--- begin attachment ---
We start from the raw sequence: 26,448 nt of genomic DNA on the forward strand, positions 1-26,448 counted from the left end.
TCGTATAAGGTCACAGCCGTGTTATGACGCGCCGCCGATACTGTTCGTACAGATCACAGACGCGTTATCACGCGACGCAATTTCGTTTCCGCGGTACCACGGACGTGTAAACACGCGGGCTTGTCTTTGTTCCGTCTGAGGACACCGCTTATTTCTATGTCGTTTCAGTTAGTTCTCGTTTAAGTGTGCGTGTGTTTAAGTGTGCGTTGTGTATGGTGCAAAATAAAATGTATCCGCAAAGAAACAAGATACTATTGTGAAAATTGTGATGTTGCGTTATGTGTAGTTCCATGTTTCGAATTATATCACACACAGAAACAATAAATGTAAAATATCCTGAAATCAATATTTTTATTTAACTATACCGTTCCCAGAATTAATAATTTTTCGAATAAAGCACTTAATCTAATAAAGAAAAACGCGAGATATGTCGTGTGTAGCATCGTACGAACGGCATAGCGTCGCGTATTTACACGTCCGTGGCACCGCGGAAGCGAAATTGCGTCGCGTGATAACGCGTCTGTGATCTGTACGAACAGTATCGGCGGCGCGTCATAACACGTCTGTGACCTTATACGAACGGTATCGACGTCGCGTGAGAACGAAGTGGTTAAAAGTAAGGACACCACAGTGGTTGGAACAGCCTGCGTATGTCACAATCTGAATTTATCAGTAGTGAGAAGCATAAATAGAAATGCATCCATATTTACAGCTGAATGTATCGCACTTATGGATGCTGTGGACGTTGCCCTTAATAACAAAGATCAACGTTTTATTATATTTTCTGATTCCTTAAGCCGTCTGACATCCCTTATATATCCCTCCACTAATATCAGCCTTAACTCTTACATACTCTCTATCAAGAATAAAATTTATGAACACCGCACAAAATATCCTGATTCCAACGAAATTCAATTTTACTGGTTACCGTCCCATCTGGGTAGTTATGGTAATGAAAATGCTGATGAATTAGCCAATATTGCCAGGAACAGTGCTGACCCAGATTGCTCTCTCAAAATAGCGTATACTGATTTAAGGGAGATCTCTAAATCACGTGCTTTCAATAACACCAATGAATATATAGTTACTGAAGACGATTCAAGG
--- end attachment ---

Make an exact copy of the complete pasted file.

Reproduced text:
We start from the raw sequence: 26,448 nt of genomic DNA on the forward strand, positions 1-26,448 counted from the left end.
TCGTATAAGGTCACAGCCGTGTTATGACGCGCCGCCGATACTGTTCGTACAGATCACAGACGCGTTATCACGCGACGCAATTTCGTTTCCGCGGTACCACGGACGTGTAAACACGCGGGCTTGTCTTTGTTCCGTCTGAGGACACCGCTTATTTCTATGTCGTTTCAGTTAGTTCTCGTTTAAGTGTGCGTGTGTTTAAGTGTGCGTTGTGTATGGTGCAAAATAAAATGTATCCGCAAAGAAACAAGATACTATTGTGAAAATTGTGATGTTGCGTTATGTGTAGTTCCATGTTTCGAATTATATCACACACAGAAACAATAAATGTAAAATATCCTGAAATCAATATTTTTATTTAACTATACCGTTCCCAGAATTAATAATTTTTCGAATAAAGCACTTAATCTAATAAAGAAAAACGCGAGATATGTCGTGTGTAGCATCGTACGAACGGCATAGCGTCGCGTATTTACACGTCCGTGGCACCGCGGAAGCGAAATTGCGTCGCGTGATAACGCGTCTGTGATCTGTACGAACAGTATCGGCGGCGCGTCATAACACGTCTGTGACCTTATACGAACGGTATCGACGTCGCGTGAGAACGAAGTGGTTAAAAGTAAGGACACCACAGTGGTTGGAACAGCCTGCGTATGTCACAATCTGAATTTATCAGTAGTGAGAAGCATAAATAGAAATGCATCCATATTTACAGCTGAATGTATCGCACTTATGGATGCTGTGGACGTTGCCCTTAATAACAAAGATCAACGTTTTATTATATTTTCTGATTCCTTAAGCCGTCTGACATCCCTTATATATCCCTCCACTAATATCAGCCTTAACTCTTACATACTCTCTATCAAGAATAAAATTTATGAACACCGCACAAAATATCCTGATTCCAACGAAATTCAATTTTACTGGTTACCGTCCCATCTGGGTAGTTATGGTAATGAAAATGCTGATGAATTAGCCAATATTGCCAGGAACAGTGCTGACCCAGATTGCTCTCTCAAAATAGCGTATACTGATTTAAGGGAGATCTCTAAATCACGTGCTTTCAATAACACCAATGAATATATAGTTACTGAAGACGATTCAAGG